Our trip in Rajasthan included a visit to a textile workshop in the market town of Pipar, 60km from Jodhpur. In a workshop lined with the hand-carved wooden blocks used to block print fabric, we learnt a little about the process – and Meg got to block print her own fabric.
WHERE: Chhipa Family Textiles, Pipar, Rajasthan.
HOW: We took a private tour arranged from our guesthouse – Chandelao Garh.
FOR THE KIDS: This is a great outing for children with the opportunity to learn about hand block printing fabric and the chance to print their own fabric.
DETAILS: The visit to the textile workshop was included as part of our private tour visit to Pipar town (Rs1000, NZ$20, US$16, €12 per person). We also bought some beautiful fabrics from the business directly.
Central to the printing process is the deep vat, about 5m deep, it’s contents fed and nurtured like a good bread starter. The vat at this workshop had been used continuously for 60 years and contained a thick sandy dye soup that is topped up daily with indigo, lime, molasses and water. The indigo itself comes from the leaves of the indigo plant and is one of the worlds oldest dyes used in textiles. India is believed to be the oldest center of indigo dyeing in the Old World.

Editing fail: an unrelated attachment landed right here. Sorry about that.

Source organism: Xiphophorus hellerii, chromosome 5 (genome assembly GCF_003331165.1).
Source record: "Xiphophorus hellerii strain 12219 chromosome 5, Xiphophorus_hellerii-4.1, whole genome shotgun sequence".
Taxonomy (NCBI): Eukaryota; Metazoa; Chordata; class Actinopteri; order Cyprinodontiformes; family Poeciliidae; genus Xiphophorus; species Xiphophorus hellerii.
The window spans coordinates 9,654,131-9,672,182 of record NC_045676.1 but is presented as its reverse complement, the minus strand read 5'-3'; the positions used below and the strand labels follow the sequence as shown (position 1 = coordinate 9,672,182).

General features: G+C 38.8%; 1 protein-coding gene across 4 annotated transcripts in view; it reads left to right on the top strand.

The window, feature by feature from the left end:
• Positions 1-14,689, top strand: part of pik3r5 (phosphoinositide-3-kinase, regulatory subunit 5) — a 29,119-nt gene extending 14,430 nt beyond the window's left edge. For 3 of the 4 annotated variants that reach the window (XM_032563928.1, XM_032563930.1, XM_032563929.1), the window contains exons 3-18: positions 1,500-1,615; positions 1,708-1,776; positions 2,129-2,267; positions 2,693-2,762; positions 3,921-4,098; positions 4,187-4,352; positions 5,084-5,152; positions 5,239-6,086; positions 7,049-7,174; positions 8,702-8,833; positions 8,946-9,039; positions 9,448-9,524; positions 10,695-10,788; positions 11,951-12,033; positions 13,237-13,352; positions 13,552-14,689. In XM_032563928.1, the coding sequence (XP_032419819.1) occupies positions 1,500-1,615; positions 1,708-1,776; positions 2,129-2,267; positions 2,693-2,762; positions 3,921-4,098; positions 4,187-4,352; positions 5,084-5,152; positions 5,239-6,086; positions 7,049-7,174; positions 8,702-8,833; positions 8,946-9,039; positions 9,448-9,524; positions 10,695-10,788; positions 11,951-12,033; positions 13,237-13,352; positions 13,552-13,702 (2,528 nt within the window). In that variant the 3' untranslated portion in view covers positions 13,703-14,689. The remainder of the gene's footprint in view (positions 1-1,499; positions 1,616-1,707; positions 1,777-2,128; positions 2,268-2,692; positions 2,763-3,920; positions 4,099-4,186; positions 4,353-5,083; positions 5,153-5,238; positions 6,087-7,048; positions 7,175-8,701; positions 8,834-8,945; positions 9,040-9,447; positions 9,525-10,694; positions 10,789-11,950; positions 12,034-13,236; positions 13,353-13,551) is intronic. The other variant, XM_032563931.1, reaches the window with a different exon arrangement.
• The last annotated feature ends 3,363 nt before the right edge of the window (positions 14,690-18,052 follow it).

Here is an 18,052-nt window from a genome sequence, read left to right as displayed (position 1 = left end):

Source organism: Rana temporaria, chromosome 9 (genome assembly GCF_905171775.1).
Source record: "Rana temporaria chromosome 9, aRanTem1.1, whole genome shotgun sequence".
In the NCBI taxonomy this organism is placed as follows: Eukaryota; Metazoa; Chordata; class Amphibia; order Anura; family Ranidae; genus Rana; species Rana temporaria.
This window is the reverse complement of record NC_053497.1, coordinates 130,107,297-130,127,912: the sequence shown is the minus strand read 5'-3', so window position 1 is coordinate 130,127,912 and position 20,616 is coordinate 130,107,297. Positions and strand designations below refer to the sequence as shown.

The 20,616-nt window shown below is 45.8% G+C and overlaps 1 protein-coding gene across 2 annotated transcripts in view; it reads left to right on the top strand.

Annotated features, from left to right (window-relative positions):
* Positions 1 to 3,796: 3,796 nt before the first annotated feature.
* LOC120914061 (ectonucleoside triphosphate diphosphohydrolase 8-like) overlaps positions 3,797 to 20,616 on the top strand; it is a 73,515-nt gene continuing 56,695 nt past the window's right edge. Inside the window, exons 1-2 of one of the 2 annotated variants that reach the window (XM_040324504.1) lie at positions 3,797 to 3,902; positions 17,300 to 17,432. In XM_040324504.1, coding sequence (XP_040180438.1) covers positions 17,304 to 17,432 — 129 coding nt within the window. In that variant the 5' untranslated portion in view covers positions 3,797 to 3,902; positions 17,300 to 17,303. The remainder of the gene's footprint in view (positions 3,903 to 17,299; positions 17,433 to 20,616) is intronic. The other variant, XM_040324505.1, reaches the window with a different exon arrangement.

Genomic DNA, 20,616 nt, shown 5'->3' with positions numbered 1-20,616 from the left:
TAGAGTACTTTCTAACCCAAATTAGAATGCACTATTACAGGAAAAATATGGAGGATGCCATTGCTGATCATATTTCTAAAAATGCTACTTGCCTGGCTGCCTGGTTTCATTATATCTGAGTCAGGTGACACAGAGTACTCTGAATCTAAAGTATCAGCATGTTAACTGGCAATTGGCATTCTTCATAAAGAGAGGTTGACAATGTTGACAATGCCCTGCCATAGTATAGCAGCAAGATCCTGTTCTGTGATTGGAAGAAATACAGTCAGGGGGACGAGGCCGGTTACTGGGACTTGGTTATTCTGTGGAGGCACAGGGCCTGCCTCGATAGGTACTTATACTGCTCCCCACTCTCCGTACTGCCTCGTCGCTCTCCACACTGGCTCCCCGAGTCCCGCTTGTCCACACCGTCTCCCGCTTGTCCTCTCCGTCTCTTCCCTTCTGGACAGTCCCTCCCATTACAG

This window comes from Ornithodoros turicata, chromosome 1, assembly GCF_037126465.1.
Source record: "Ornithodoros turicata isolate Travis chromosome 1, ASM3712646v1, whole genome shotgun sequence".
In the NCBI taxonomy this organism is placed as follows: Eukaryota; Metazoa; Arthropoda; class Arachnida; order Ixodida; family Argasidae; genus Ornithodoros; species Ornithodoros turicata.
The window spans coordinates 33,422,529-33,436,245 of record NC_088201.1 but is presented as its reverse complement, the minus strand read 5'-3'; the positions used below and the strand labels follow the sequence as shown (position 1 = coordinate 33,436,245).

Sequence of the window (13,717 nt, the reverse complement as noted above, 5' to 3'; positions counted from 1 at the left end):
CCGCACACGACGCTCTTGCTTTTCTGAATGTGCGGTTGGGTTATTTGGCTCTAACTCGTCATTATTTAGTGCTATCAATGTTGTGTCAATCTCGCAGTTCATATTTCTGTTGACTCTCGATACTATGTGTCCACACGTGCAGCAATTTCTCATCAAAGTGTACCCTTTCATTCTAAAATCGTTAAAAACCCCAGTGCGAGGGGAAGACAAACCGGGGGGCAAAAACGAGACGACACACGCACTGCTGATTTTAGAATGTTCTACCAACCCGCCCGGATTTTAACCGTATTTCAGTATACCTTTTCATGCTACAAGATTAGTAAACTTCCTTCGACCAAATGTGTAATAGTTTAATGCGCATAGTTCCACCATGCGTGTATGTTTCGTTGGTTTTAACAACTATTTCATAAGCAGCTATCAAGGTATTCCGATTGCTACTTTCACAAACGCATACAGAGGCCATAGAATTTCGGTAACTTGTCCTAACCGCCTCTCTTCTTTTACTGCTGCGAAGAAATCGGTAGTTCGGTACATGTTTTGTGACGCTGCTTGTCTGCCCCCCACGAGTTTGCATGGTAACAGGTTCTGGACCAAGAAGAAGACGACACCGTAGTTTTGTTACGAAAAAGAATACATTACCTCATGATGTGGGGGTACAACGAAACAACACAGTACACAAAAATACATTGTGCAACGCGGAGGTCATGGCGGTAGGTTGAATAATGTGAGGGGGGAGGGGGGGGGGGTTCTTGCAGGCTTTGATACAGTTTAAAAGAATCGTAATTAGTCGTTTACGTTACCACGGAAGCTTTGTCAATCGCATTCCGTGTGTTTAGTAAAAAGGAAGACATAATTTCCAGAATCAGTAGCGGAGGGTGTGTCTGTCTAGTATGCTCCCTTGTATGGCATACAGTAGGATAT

The fabric is prepared to resist the indigo dye. A resist paste, made of earth, lime, gum and fine powder is block printed onto the cloth preventing the dye from penetrating the stamped design. As each length of cloth is stamped, it is dusted with sawdust to prevent smudging whilst the paste dries. The lengths are then dried in the sun and dipped in the indigo vat.
The fabric comes out of the vat looking green but the sun oxidises the indigo and turns it to the familiar blue colour. It can be dipped several times to achieve the desired shade of indigo blue. The cloth is then washed to remove the resist paste and is dried and ready to sell.